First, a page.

The city of Melrose once had a cable access television station. It started up in 1986 and lasted for nearly twenty five years. It closed when the city decided to keep the cable franchise fees for the general fund instead of giving them to the station for operating funds.

I saw the potential of promoting our Boy Scout Troop on this television channel almost immediately, and decided to make good use of it. I would videotape our courts of honor to air on the station. I would take a VHS video camera with me on outings to create programs to inform people what the Boy Scouts have been doing. We even created some original programming using the Scouts as actors. I joined the station’s board of directors and created Scouting related programming for over twenty years.

One of the earliest Scouting related programs was an interview with five of the adult leaders of the Melrose Scouting program. It was titled The Leaders of Scouting. It was filmed in 1988. The guests included cubmasters, assistant scoutmasters, and committee members. I was a producer for the show and thought it turned out pretty good.

After Mel TV closed its doors the city donated all the programming to the Melrose Area Historical Museum. I am now a board member of that organization. The board’s chairman and I were talking one day and thought it would be a good idea to create a Youtube channel and post some of these old programs online for the community to watch once again. With the help of Shalon we have been digitizing some of the old VHS tapes and DVDs to post online.

Six programs have been posted online so far. I am happy to report that The Leaders Of Scouting was one of the videos uploaded to the channel. If you have 90 minutes some evening and are looking for something to watch I would like to suggest you watch this video. It is an interesting look at the Scouting program of Cub Scout Pack 68 and Boy Scout Troop 68 in the 1980’s.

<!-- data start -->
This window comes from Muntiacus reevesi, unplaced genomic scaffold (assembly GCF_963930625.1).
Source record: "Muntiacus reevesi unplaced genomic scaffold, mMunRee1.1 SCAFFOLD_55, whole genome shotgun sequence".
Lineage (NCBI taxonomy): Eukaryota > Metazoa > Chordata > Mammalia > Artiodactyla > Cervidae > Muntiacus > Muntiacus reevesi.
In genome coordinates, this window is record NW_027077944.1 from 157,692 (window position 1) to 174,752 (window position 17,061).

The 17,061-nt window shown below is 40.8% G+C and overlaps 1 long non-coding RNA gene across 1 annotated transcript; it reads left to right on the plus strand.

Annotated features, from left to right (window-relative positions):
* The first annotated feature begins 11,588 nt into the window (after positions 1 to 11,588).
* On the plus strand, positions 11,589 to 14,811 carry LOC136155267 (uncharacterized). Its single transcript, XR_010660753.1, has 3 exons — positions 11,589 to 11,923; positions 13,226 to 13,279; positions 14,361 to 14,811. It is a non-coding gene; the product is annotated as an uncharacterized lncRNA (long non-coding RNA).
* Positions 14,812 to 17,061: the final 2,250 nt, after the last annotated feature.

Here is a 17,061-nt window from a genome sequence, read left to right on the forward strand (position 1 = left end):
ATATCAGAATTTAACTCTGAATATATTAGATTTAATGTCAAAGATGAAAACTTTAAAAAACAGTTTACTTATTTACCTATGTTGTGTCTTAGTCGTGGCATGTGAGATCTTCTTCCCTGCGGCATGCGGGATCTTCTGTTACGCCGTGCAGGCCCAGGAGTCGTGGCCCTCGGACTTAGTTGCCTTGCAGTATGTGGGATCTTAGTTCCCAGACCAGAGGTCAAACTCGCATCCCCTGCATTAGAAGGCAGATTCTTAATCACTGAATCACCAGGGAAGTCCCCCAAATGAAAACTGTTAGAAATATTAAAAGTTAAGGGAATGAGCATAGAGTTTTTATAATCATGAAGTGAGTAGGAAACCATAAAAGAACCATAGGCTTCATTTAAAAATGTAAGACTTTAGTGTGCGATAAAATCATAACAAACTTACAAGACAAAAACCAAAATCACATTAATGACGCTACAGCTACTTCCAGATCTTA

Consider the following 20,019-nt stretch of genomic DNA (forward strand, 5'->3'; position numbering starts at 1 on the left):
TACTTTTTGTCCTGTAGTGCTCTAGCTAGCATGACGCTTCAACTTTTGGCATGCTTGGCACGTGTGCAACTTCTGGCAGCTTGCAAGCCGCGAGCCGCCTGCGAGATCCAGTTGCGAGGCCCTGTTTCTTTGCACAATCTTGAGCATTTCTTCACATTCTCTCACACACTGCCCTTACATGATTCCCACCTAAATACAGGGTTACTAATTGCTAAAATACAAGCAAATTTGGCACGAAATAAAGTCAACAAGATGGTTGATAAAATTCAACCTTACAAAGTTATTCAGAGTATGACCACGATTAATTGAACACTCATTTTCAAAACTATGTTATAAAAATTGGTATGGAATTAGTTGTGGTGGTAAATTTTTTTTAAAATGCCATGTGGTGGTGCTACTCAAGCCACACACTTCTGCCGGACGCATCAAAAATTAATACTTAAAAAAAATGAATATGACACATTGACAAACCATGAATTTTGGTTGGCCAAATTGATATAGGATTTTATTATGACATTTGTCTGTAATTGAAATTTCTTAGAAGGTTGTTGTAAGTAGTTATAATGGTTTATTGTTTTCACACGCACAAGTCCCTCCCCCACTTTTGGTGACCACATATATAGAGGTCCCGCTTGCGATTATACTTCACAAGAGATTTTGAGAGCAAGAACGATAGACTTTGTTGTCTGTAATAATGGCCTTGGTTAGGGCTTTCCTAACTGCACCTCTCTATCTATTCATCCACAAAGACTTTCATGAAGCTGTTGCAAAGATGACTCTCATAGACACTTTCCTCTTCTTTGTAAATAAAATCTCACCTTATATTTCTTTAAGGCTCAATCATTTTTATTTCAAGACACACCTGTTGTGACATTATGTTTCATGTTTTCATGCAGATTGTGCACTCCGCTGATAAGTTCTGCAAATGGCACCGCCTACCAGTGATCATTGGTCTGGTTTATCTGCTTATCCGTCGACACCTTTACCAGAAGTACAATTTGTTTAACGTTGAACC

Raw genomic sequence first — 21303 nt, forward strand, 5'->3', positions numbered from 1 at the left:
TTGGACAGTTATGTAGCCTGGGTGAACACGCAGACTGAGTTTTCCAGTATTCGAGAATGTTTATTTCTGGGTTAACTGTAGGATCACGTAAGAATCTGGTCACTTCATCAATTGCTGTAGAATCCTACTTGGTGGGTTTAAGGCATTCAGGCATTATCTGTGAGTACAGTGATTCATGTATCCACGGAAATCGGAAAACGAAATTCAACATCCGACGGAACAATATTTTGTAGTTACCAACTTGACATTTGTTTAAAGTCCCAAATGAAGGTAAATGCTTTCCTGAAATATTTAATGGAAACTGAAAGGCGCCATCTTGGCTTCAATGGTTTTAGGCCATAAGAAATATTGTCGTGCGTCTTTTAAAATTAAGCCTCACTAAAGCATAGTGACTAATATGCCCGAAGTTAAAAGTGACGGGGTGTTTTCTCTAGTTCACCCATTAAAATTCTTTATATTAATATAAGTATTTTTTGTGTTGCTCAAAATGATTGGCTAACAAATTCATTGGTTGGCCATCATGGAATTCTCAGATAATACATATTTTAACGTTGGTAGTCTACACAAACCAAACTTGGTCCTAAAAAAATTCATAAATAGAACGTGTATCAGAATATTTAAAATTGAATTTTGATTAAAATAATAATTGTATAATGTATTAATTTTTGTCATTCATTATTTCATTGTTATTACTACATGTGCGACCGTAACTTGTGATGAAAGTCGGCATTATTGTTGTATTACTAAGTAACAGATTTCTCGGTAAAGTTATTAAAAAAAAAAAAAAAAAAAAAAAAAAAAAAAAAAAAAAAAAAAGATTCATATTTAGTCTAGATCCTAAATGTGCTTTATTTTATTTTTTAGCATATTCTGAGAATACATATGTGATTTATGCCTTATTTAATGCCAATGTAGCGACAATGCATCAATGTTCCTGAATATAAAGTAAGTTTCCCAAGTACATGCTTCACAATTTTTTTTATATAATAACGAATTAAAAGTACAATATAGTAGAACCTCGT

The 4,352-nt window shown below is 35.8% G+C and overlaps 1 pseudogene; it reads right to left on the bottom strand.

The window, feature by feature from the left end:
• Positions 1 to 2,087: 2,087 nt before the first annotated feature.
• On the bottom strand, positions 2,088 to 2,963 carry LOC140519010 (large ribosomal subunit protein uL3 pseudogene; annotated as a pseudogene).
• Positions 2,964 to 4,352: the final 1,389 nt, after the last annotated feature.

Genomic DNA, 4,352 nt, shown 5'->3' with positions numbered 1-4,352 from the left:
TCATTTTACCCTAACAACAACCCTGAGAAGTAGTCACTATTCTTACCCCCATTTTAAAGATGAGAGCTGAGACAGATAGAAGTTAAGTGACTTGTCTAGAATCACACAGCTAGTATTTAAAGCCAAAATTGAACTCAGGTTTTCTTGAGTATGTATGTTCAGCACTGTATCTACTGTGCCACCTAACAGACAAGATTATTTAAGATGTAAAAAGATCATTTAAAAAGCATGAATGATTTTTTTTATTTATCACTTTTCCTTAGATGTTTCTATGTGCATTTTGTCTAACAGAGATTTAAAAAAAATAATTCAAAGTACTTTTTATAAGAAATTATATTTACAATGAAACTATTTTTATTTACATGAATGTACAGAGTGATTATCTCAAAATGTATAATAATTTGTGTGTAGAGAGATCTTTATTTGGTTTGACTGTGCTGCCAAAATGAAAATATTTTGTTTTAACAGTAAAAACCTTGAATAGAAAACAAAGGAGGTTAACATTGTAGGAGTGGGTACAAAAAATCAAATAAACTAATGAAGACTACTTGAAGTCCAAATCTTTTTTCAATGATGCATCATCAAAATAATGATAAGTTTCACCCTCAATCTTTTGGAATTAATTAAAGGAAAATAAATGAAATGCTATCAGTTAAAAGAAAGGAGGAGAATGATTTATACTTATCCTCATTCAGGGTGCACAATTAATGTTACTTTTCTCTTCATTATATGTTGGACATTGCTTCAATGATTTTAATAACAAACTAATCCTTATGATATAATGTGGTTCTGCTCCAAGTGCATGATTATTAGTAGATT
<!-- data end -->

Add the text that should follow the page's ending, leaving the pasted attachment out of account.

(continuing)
The YouTube channel is called Mel TV3 Revived. The video can be found at https://youtu.be/cG7bjhYGqp4

Let us know what you think of the show. Do you think we should create a new show since we are now in the 2010s?

I wrote a post last week about the years that I had a video podcast, and that I was missing podcasting a little. A few of you commented that I should start a YouTube channel and post the videos to that instead of podcasting. I think that is a valid point, especially when you look at all the people watching YouTube these days on their mobile devices and televisions at home. I find myself watching more YouTube videos these days than I watch regular television.

The thing is, I do have a Youtube channel, and many of the videos I posted to the podcast have found their way to the channel over the years. Unfortunately, I have not posted to it lately and I have not mentioned it or promoted it very often during the last few years. There are over 100 videos featuring the Boy Scouts of Troop 68 performing songs and skits, promotional Scouting videos, and short films featuring Buttons, the radical Boy Scout (my puppet.)